Front garden path layout early May 03 Front garden overview early June 06

Now that the areas inside the post-and-rail fence are pretty much established, I’m starting to develop spaces further out. Right now, most of them are single borders with the fence on one side and mown grass on the other, so paths there aren’t an issue yet. In what I call the Arc Borders, though, the planting area is wide enough to require some sort of access path, and I ended up leaving the path in grass for lack of time and budget for anything else. It’s functional, I guess, and it looks pretty, but oh, what a headache from a maintenance standpoint. Besides all the mowing, it requires tedious edging, too—not to make it look tidy so much as to keep the grass from creeping into the beds and mingling with the perennials. As soon as may be, this grass path will be history. But for now, I have to admit that I like looking at it, in pictures at least. Below are a few shots of the grass access path at different times this summer and fall.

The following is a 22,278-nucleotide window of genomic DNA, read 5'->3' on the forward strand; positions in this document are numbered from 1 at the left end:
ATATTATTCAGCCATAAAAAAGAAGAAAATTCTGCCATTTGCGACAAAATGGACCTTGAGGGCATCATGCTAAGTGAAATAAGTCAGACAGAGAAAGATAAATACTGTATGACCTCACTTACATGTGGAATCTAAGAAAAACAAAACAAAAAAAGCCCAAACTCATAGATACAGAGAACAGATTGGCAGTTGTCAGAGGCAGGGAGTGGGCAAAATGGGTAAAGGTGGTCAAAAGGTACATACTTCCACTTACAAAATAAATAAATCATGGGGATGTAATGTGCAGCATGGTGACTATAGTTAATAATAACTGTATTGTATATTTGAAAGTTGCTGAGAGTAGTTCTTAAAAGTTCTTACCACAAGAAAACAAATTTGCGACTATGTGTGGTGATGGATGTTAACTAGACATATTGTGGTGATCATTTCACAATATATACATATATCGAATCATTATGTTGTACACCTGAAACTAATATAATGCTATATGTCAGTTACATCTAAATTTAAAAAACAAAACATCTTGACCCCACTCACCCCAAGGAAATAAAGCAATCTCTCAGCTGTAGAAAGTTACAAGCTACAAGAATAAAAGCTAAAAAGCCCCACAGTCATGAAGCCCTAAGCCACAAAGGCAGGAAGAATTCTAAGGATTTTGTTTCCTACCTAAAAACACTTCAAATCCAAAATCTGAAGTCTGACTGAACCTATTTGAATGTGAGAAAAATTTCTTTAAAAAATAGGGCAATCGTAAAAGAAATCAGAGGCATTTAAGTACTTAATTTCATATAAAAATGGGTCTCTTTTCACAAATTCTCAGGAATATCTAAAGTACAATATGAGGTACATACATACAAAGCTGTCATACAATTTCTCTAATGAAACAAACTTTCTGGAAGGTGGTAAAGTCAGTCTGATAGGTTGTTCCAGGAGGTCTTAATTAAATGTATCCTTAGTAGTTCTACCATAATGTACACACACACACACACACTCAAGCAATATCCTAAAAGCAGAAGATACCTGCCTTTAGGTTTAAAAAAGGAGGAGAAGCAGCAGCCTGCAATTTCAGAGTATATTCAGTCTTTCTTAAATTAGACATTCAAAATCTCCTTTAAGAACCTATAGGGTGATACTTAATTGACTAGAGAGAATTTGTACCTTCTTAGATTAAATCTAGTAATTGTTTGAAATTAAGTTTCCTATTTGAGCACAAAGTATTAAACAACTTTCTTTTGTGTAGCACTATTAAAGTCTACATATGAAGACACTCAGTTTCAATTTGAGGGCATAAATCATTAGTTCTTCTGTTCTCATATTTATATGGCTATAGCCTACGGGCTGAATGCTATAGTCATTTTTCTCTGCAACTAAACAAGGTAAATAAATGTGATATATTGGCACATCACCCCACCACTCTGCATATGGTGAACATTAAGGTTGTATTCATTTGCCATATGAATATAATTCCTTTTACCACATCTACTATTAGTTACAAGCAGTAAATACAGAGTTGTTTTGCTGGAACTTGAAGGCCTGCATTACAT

Arc border access path July 22 07

Arc border access path Aug 15 07 Arc border access path Sept 21 07

Too close for comfort? Side path early Aug 05And now, I promise I’m almost done rambling on about garden paths. Before I finish, though, I’d appreciate your input on something: Does it really bother you when plants sprawl into paths? I enjoy having them close enough to see, smell, and touch, so I tend to plant close to the edges of my paths, and I have no problem stepping over trailing shoots or lifting aside leaning stems. I’ve noticed, though, that many visitors don’t take kindly to getting up close and personal with bee-laden blossoms and scratchy grasses. Generally, I figure it’s their problem—if they’d wear proper footwear, long pants, and long sleeves instead of sandals, shorts, and t-shirts, they wouldn’t have to worry so much about getting stung, scratched, or stained. But maybe I’m being unreasonable? I suspect I am, and that I should make more of an effort to trim things back when I know visitors are coming. Or, perhaps I could just post an “Enter at Your Own Risk” sign at the gate?

Nancy J. Ondra